Tuesday, 19 February 2019

Is There Still Sex in the City? by Candace Bushnell

"I didn't know it then, but my relationship was like an aneurism - a death waiting to happen"

I had an email hit my inbox with the news that Sex and the City  author Ms Bushnell had a new release and Netgalley was offering up review copies. I had to pounce immediately!!
While I've indirectly modelled myself on Samantha ( never on purpose - I swear), my recent sojourn ( last Easter) to New York and the SATC tour (not my idea but a guilty pleasure despite the world's worst hangover) had stoked the fire for more.

As I am about 10 years or so behind the SATC girls, I looked forward to a flashy view of perhaps what middle age might hold. There is not a whole lot of vasoline on these lens. This is an engaging foray into Candace's life approaching 60 but not dead yet. How do you deal with TInder and divorces and creepy old blokes when you are no longer in your thirties and well past your forties. This book made me kind of want to find someone stat and avoid the quandry. Yet, as I read on, I realised... nothing really changes. The ages heighten, the moisture depletes, but really we're all the same losers we always were and that goes triple for the online dating scene. I struggle at my age, I can only imagine the drama as the numbers increase.

There's a lot of talk about cougars and I get it.Younger men hold a lot of appeal and are insecure enough to not treat you like dirt. Isn't that a sad indictment of the messed up world we live in. Imagine if age appropriate romance was attainable rather than aspirational. Well a girl can dream. Right now, I'm thinking about how I can advance my career to afford the copious amounts of surgery to reach "super middle" status and triumph in the twilight years.

It's a good thing that Candace Bushnell is such an engaging writer. If she didn't make me smile so often, I'd be jumping off the harbour bridge at the prospect of the oncoming storm of the 50s, 60s and beyond.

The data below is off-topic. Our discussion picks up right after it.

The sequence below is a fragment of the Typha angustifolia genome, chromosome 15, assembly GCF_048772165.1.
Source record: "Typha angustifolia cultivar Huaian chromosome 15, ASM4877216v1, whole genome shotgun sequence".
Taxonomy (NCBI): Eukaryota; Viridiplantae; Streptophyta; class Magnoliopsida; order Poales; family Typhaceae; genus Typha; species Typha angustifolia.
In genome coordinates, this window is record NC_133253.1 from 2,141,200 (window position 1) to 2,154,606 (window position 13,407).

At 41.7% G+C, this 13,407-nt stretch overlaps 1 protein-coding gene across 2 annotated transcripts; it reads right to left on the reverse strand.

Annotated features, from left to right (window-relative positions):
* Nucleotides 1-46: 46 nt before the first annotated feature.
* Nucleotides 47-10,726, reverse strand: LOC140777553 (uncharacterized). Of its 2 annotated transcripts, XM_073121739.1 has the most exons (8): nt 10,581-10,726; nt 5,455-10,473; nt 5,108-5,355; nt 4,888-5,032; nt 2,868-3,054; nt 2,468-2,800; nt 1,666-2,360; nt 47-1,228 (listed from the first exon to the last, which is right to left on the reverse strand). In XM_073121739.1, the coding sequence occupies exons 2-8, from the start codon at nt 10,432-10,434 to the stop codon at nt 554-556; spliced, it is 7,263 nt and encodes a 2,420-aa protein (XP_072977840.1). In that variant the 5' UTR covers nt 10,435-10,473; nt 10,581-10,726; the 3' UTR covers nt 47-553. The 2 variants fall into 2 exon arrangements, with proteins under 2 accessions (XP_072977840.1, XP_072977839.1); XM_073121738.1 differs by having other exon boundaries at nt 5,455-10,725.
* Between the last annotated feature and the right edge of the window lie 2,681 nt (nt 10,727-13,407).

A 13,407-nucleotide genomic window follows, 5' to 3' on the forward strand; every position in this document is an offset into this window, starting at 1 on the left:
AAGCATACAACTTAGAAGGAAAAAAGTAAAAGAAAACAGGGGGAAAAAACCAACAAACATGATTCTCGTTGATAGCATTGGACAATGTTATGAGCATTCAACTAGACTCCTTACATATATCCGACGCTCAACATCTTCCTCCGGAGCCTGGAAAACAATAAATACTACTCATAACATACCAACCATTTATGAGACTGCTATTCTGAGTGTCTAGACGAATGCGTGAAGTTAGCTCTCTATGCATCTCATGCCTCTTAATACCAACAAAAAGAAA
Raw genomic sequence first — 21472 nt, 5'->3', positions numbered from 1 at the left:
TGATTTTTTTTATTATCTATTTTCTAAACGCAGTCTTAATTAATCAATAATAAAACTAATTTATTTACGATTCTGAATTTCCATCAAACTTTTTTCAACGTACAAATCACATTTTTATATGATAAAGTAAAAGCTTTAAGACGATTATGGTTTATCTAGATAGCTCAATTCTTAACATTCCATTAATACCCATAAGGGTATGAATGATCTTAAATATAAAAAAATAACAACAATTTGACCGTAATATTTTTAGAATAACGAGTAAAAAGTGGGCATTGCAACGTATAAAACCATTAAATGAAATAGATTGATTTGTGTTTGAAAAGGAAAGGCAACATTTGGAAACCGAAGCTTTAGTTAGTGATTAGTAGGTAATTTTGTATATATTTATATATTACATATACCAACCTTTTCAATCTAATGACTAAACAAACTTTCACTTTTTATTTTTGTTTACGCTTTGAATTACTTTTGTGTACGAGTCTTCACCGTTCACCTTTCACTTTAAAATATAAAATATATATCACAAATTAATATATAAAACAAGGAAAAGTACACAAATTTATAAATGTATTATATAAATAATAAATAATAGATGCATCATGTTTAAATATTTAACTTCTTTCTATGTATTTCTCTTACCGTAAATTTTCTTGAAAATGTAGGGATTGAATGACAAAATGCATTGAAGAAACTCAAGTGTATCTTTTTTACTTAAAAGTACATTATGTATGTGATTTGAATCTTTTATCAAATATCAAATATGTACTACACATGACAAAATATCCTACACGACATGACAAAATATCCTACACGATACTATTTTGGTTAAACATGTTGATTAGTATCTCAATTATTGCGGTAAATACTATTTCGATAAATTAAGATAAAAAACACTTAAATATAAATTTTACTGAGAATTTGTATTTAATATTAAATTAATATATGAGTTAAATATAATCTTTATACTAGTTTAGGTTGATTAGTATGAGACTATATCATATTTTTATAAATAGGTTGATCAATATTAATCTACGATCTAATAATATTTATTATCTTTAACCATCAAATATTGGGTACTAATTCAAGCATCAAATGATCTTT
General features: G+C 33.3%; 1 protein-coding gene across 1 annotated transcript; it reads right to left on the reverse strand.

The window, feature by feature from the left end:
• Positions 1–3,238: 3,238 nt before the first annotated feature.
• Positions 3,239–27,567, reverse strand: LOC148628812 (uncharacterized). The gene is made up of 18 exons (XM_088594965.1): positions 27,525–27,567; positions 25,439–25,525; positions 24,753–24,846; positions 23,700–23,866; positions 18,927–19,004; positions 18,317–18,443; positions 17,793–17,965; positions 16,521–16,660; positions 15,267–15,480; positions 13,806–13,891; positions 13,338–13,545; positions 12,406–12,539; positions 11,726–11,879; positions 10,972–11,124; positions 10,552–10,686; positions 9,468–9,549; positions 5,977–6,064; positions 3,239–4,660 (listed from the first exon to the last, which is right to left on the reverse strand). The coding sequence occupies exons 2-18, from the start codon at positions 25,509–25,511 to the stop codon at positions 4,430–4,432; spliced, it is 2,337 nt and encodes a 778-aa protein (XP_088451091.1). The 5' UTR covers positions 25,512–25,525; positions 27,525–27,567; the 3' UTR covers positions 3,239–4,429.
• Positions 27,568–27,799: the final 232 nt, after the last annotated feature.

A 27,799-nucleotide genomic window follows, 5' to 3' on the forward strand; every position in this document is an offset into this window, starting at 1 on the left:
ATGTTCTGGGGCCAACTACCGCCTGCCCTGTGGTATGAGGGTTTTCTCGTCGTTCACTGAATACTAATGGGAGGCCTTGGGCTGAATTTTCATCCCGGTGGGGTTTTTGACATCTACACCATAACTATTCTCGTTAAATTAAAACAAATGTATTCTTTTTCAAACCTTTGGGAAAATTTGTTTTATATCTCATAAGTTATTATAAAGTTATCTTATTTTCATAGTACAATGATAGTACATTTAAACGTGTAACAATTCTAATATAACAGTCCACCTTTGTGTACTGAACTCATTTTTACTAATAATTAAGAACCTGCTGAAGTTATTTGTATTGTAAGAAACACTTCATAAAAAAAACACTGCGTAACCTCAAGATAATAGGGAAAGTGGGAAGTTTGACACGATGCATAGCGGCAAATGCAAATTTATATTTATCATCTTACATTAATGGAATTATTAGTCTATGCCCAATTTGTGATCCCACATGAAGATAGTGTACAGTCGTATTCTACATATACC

5 out of 5 - babe I'm never chasing a man with a bicycle.

Birthday Girl by Haruki Murakami

"She waited on tables as usual that day, her twentieth birthday"

Coming in at under 50 pages, this short story released to celebrate Murakami’s 70th birthday, is the exact opposite of the massive Killing Commendatore, recently released by the author. A sliver of a thing perhaps and yet a delightful little read. I pre-ordered this one not realising just how little the book would be – it easily fits in my mail slot. Apparently it was previously released as part of an anthology of short stories in 2004.

I'm going to be completely honest here. Of the 48 or so pages, I had to re-read the final few to consolidate my perceptions of what actually happened. That is not to say it isn't good, rather it is, I think, intentionally obtuse.

5 out of 5 spit when they blow out the candles... but don't tell.

Monday, 4 February 2019

Vermilion Sands by J.G. Ballard

“The geometric forms loomed and wavered in the haze, like shifting symbols of a beckoning dream.”

I went on a date the other day and the guy made the mistake of asking me what I’d been reading. Well, I said, a collection of strange science fiction short stories where the protagonist sleeps with a lot of women who are reminiscent of mythological creatures. You guessed it, there isn’t going to be a date two.
Anyway, enough of my crazy adventures, back to the work at hand. I have always been a huge fan of the dark worlds of Ballard. I don’t know what that says about me. Nevertheless, this short story collection seemed the work of a younger, more positive individual. At least he manages to have sex with almost all the weird women of the stories. That’s not to say things end well, no quite the opposite. These tales seem much more optimistic than the horrors of Cocaine Nights or Crash, for example.
Vermilion Sands is a setting, a strange and unusual place that is delivered up as some kind of symphony with contradictory movements. Art, music, philosophy and poetry play pivotal roles, as if the women characters are symbolic of creation and inspiration. I particularly loved the tale about the singing plants. Sex and death, as always in Ballard play a starring role.
The copy I read was gorgeous, part of the Vintage Futures series, it has this rather trippy cover which “animates” courtesy of an inner sheet.  I’m rather looking forward to hear the thoughts of my pseudo -book club pal Nicki on this one.
5 out of 5 sail away with me permanently.


Saturday, 2 February 2019

The Line of Beauty by Alan Hollinghurst

"The feel of his warm hard body under the silky shirt was almost worryingly beautiful, a promise too lavish to believe in."

This novel has been sitting on my shelf awaiting my attention for a year or so now. I was initially put off by its girth. I've had a short attention span of late and was reticent to launch into something sizeable. I noted however that The Line of Beauty  is included on a lot of must read lists and so my rubber arm was twisted.